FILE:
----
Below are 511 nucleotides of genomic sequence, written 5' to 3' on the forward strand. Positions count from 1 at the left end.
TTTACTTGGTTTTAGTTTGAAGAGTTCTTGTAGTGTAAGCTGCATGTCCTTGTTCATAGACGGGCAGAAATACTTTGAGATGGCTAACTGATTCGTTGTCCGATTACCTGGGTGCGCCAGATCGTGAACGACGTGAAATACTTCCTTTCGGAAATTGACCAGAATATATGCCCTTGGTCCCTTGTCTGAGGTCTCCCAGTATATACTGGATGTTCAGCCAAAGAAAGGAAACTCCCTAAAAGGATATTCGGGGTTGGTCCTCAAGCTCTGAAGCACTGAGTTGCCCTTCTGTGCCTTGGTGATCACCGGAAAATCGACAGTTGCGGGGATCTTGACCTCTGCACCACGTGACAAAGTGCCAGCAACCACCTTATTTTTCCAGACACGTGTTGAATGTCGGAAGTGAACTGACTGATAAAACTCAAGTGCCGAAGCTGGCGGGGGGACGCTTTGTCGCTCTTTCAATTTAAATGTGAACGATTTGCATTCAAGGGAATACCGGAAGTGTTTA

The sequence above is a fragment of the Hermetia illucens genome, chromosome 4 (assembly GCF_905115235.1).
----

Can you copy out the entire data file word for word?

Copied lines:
Below are 511 nucleotides of genomic sequence, written 5' to 3' on the forward strand. Positions count from 1 at the left end.
TTTACTTGGTTTTAGTTTGAAGAGTTCTTGTAGTGTAAGCTGCATGTCCTTGTTCATAGACGGGCAGAAATACTTTGAGATGGCTAACTGATTCGTTGTCCGATTACCTGGGTGCGCCAGATCGTGAACGACGTGAAATACTTCCTTTCGGAAATTGACCAGAATATATGCCCTTGGTCCCTTGTCTGAGGTCTCCCAGTATATACTGGATGTTCAGCCAAAGAAAGGAAACTCCCTAAAAGGATATTCGGGGTTGGTCCTCAAGCTCTGAAGCACTGAGTTGCCCTTCTGTGCCTTGGTGATCACCGGAAAATCGACAGTTGCGGGGATCTTGACCTCTGCACCACGTGACAAAGTGCCAGCAACCACCTTATTTTTCCAGACACGTGTTGAATGTCGGAAGTGAACTGACTGATAAAACTCAAGTGCCGAAGCTGGCGGGGGGACGCTTTGTCGCTCTTTCAATTTAAATGTGAACGATTTGCATTCAAGGGAATACCGGAAGTGTTTA

The sequence above is a fragment of the Hermetia illucens genome, chromosome 4 (assembly GCF_905115235.1).